After ten minutes of the first act, the debilitating weariness of Jean's life is palpably real, and Leigh's world fully articulated (although it's compromised somewhat during the act's second scene, in which Jean's friend Dawn stops by for a chirpy, overanimated visit). Certainly the utter exhaustion of the first 45 minutes sets up a necessary contrast to the act's explosive final minutes, when Roy's enraged wife arrives and the two attack each other; with so much featureless emptiness preceding it, this scene is especially shocking, incongruous, and absurd. Still, Epstein could have accomplished everything the first act requires in one-third the time, getting her play more readily on track, even giving herself the option of eliminating the current roadblock of an intermission.

From the moment the second act starts, however, we see why Roadworks deserves its reputation as one of the hottest young companies in town. Though the first act struggles to find an animating spark, in the second Lance Baker brings on a flaming torch as Jean's skittish, wounded, terminally insecure friend Len, a man so uncomfortable in his own body he seems to have rented someone else's for the evening. His wife left him a year ago, and he aches for the intimacy he might find with Jean. Yet his social ineptitude leaves him floundering for ways to charm her; hoping to compliment her apartment, he offers, "It's small but it's...compact."

Leigh's second act sets up every pitfall for bad naturalistic acting; amid the clutter of cigarette butts and empty liquor bottles, four friends--Jean, Len, Dawn, and her husband Mick--sit and talk. As in his films, Leigh has little interest in advancing a plot; he's content to let his characters simply interact. They relive past glories (most of which revolve around drinking to oblivion), idolize dead pop stars, bemoan Britain's unemployment, sing old songs, and drink nonstop, calling out "Cheers, anyway" whenever conversation lags. Tellingly, they never talk about anything that might happen in the future.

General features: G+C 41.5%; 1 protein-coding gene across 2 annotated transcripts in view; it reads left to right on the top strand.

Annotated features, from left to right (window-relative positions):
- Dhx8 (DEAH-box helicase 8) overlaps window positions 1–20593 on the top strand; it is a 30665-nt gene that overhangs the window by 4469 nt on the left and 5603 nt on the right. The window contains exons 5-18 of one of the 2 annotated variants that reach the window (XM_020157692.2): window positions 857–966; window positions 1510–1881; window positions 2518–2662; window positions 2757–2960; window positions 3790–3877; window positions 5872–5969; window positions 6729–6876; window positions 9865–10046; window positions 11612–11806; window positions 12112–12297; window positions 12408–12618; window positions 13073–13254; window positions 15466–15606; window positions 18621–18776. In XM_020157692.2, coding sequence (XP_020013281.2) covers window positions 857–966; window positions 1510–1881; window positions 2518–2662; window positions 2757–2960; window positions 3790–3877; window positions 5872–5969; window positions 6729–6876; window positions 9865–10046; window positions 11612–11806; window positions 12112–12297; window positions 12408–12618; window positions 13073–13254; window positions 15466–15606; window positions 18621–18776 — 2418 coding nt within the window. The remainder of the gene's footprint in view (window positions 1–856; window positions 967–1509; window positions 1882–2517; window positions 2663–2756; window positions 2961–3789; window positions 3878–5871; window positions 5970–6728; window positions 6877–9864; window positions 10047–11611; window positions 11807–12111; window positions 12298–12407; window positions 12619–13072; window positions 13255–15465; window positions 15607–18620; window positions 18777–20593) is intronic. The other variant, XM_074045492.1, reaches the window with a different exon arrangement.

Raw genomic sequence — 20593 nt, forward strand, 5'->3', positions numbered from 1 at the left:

Epstein skillfully guides her cast around the traps. Unlike most actors attempting a scene like this--the second act is one continuous stretch of seemingly artless conversation, originally scripted from actor improvisation--this cast pays great attention to rhythm, timing, color, texture. They also create deeply felt relationships; Dawn and Mick express their robust love solely through unbridled shouting matches, while Jean and Len articulate their desperate need for each other by avoiding the other's gaze at all costs. Through the most ordinary gestures the actors create a universe of tenderness, brutality, compassion, and despair.

By rights, this should be the most boring play in town. And at least one critic has complained that the show doesn't have a point (I wonder how that critic feels about Hamlet). But the sophistication and economy of the performances transform a seemingly aimless evening into an epic saga of stagnation. The four sink deeper and deeper into the ruts they mistake for their lives, but in the end they get through, which in Leigh's world is nearly an act of heroism. Their struggle is charming, inspiring, and heartbreaking all at once.

And occasionally it's painfully boring. Even the masterful second act contains several interminable uninteresting stretches. Yet that boredom is a legitimate part of these characters' lives; it's true to the experience Leigh and Roadworks want to capture. Though it may frustrate audiences intent on being entertained at every moment, the play would be a lie without it.

Art accompanying story in printed newspaper (not available in this archive): photo/ Phil Kohlmetz.